There is only one Harrods

Paul Foot

  • Tiny Rowland: A Rebel Tycoon by Tom Bower
    Heinemann, 659 pp, £16.99, May 1993, ISBN 0 434 07339 3

In the early Fifties the Hon. Angus Ogilvy, after National Service in the Scots Guards and three agreeable years at Trinity College, Oxford, approached his father, the 12th Earl of Airlie, with his plan ‘to do something in the City’. The old earl gruffly dismissed the idea with three monosyllables: ‘They’re all crooks.’ The Earl’s warning, which was ignored, seems to come up like a ghost at the feast throughout this remarkable book.

Just as Robert Maxwell was officially declared unfit to run a public company before he was allowed to take over and rob the biggest printing company in the country, so Roland ‘Tiny’ Rowland, before he and his company Lonrho were allowed to take over the Observer and Today newspapers, was once denounced by a Tory Prime Minister, Edward Heath, as ‘the unacceptable face of capitalism’. Tom Bower has now written books about both men which prove both charges a hundred times over. Maxwell was so infuriated by Bower’s book that he spent hundreds of thousands of pounds to stop it appearing and even commissioned a more favourable biography from his employee, Joe Haines. Rowland, as far as I know, has not yet reached for his lawyers over this book, though it is in my view even more damaging to the ‘revolutionary capitalism’ he pretends to represent than anything Bower wrote about Maxwell.

Rowland’s favourite tactic for expanding his business was not entirely revolutionary. He bought people. Since he was dealing mainly in Africa, most of the people he bought were Africans. The book is full of the perks provided for top African politicians by Lonrho: a palace (and much much more) for Banda, the dictator of Malawi; a hospital for Mrs Sadat, wife of the former Egyptian head of state; an education in England for the son of Samora Machel, President of Mozambique; an account at a Saville Row tailors for President Moi of Kenya; endless favours for former President Kaunda of Zambia and Joshua Nkomo – who, for so long, looked like fulfilling Rowland’s ambition for him to become Prime Minister of Zimbabwe. Nkomo learnt the dangers of this largesse the hard way in 1984. He had criticised the Government of Zimbabwe, to which Rowland was at that time making advances, for massacring his supporters. Nkomo’s outburst was, as far as Tiny was concerned, an intolerable display of free speech. He was suddenly told that the bill at his usual London watering hole, the luxury Howards Hotel, wasn’t being paid any more and had to retire to a dingy bedsit.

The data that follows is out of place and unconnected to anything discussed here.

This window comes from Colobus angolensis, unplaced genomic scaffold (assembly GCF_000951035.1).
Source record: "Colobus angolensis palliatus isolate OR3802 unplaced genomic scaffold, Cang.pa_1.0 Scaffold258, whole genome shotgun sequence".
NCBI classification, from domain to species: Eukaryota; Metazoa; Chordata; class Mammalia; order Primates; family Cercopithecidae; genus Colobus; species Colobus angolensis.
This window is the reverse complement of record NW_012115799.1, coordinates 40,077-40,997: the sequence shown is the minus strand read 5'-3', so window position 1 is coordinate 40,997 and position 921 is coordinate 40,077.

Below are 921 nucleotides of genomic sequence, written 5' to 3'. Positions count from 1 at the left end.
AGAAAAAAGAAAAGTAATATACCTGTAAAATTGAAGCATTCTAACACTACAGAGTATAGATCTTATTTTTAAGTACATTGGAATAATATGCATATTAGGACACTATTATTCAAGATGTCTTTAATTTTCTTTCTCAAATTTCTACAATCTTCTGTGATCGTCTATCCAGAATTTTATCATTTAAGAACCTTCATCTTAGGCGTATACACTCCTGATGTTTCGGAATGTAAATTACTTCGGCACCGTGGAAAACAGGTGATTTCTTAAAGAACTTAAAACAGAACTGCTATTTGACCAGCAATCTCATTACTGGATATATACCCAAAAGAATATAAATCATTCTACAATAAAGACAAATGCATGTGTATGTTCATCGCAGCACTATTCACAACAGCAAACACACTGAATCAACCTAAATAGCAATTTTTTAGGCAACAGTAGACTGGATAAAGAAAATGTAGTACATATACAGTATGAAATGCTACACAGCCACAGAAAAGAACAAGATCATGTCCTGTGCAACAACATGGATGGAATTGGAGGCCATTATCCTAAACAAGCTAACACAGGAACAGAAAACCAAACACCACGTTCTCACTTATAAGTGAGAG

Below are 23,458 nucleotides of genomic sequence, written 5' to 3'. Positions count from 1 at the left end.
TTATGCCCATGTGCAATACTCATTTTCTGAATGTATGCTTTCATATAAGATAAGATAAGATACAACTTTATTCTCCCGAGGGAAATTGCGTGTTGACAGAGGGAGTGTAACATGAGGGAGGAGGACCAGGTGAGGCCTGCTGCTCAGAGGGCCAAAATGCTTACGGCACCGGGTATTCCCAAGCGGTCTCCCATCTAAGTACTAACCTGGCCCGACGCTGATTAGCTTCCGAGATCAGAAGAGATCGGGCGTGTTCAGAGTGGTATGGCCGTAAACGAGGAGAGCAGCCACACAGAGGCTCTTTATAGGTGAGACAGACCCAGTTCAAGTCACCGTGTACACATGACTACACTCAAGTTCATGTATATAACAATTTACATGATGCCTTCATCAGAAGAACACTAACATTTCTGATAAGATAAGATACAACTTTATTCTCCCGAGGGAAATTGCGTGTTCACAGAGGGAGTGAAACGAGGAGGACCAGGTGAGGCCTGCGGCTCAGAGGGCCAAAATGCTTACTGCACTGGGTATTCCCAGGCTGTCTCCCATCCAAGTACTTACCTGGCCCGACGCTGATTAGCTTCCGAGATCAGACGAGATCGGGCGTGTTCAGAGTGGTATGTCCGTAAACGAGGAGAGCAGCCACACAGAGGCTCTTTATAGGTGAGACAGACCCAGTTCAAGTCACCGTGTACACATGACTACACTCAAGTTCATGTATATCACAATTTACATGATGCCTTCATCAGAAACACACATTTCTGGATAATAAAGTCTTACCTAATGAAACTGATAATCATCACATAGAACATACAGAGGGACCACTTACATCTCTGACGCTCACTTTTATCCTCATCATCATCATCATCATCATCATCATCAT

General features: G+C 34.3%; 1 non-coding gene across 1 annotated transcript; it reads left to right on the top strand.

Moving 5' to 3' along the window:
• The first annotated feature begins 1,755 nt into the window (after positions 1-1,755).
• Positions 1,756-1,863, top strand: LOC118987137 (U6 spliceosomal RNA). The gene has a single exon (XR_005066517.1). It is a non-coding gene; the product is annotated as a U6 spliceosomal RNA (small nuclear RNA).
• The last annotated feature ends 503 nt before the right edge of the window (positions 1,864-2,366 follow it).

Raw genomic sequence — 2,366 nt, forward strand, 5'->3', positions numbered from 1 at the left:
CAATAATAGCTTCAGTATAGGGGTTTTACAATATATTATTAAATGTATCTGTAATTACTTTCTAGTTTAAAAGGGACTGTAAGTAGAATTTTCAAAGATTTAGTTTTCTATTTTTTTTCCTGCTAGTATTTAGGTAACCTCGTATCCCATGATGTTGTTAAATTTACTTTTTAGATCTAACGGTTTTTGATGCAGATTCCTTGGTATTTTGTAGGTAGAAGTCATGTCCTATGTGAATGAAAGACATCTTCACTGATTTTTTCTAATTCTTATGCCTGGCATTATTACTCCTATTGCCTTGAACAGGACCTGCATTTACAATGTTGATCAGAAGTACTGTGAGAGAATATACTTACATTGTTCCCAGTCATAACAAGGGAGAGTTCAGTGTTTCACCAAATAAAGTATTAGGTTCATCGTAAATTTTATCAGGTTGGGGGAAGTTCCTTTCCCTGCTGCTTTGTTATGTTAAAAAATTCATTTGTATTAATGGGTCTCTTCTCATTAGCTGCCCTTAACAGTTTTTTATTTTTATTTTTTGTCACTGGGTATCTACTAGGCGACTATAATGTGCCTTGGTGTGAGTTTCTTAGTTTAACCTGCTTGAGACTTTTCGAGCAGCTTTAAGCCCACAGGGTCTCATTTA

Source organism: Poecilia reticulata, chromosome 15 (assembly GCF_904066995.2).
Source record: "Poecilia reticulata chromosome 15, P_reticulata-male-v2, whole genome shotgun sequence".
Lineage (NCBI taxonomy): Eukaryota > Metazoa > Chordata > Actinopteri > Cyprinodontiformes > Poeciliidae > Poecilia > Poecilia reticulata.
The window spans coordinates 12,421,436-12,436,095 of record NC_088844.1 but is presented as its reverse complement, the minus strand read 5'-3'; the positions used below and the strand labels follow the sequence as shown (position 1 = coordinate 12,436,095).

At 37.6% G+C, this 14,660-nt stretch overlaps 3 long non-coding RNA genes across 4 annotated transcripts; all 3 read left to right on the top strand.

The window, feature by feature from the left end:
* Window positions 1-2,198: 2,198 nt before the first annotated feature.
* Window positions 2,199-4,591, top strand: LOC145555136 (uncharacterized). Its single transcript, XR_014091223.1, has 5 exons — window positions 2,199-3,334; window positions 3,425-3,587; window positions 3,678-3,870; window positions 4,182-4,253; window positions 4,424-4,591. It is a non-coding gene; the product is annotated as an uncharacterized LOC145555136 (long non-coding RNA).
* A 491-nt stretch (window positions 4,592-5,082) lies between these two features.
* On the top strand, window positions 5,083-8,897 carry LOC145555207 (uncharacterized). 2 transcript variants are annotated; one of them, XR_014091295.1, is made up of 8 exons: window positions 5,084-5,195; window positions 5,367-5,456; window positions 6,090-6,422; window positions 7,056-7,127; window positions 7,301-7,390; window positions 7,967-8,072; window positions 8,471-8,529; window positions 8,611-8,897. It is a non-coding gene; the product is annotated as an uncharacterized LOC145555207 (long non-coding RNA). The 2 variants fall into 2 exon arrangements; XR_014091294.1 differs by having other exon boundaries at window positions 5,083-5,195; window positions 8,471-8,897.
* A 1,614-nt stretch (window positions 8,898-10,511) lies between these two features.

In Africa, in the twenty-five years of Rowland’s stewardship, Lonrho paid out millions of pounds in commissions, bribes and inducements. Back home in straight old England, where Lonrho kept its registered office, this was regarded on the whole as ‘acceptable capitalism’. To the not altogether sophisticated minds of City of London experts on African finance, it didn’t seem possible to get anything done in Africa without paying bribes. But Bower’s relentless researches prove that Rowland’s capacity for buying people was no where more generously and effectively applied than in England. Lonrho’s generosity to Tiny Rowland himself, for instance, knew no bounds. Rowland fostered an ‘austere’ image. He avoided the trappings of opulence which so obsessed Robert Maxwell. Visitors to his offices at Cheapside would be lucky to be offered a cup of tea. His austerity, however, did not extend to his salary, his dividends or his share options. Bower reckons Rowland ‘earned’ £100m from Lonrho. That’s not counting little extras like the refurbishing of his home at Hedsor Wharf on the Thames, which Lonrho had bought for him in 1968. The improvements were expected to cost £73,500. When they were finished in 1971, they had cost £323,589. Part of the increase was due to a bridge over a tributary of the river, which cost £40,000. The austere millionaire was so taken by the bridge that he ordered another one.

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